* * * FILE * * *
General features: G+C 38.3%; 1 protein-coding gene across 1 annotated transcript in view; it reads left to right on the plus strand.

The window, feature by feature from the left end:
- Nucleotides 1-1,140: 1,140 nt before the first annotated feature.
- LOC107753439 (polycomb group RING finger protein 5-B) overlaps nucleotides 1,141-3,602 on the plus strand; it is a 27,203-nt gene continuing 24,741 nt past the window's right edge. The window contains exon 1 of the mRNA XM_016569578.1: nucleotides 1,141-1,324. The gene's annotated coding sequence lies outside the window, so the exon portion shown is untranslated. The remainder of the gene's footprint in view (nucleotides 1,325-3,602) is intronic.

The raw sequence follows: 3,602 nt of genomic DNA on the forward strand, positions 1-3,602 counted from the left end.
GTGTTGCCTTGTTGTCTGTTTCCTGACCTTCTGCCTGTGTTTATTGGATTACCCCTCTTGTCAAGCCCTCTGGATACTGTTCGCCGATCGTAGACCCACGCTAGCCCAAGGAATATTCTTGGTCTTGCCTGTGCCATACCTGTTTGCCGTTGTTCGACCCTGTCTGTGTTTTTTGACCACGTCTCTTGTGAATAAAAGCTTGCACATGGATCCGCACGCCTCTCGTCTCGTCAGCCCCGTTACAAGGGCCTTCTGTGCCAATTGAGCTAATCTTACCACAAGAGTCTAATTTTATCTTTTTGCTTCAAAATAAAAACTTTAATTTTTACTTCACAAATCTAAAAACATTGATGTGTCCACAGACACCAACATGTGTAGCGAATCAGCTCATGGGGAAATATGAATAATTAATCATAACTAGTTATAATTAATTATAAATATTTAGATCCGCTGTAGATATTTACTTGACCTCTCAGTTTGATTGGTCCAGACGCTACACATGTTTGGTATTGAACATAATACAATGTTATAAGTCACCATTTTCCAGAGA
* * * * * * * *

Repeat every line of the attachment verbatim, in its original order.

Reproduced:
General features: G+C 38.3%; 1 protein-coding gene across 1 annotated transcript in view; it reads left to right on the plus strand.

The window, feature by feature from the left end:
- Nucleotides 1-1,140: 1,140 nt before the first annotated feature.
- LOC107753439 (polycomb group RING finger protein 5-B) overlaps nucleotides 1,141-3,602 on the plus strand; it is a 27,203-nt gene continuing 24,741 nt past the window's right edge. The window contains exon 1 of the mRNA XM_016569578.1: nucleotides 1,141-1,324. The gene's annotated coding sequence lies outside the window, so the exon portion shown is untranslated. The remainder of the gene's footprint in view (nucleotides 1,325-3,602) is intronic.

The raw sequence follows: 3,602 nt of genomic DNA on the forward strand, positions 1-3,602 counted from the left end.
GTGTTGCCTTGTTGTCTGTTTCCTGACCTTCTGCCTGTGTTTATTGGATTACCCCTCTTGTCAAGCCCTCTGGATACTGTTCGCCGATCGTAGACCCACGCTAGCCCAAGGAATATTCTTGGTCTTGCCTGTGCCATACCTGTTTGCCGTTGTTCGACCCTGTCTGTGTTTTTTGACCACGTCTCTTGTGAATAAAAGCTTGCACATGGATCCGCACGCCTCTCGTCTCGTCAGCCCCGTTACAAGGGCCTTCTGTGCCAATTGAGCTAATCTTACCACAAGAGTCTAATTTTATCTTTTTGCTTCAAAATAAAAACTTTAATTTTTACTTCACAAATCTAAAAACATTGATGTGTCCACAGACACCAACATGTGTAGCGAATCAGCTCATGGGGAAATATGAATAATTAATCATAACTAGTTATAATTAATTATAAATATTTAGATCCGCTGTAGATATTTACTTGACCTCTCAGTTTGATTGGTCCAGACGCTACACATGTTTGGTATTGAACATAATACAATGTTATAAGTCACCATTTTCCAGAGA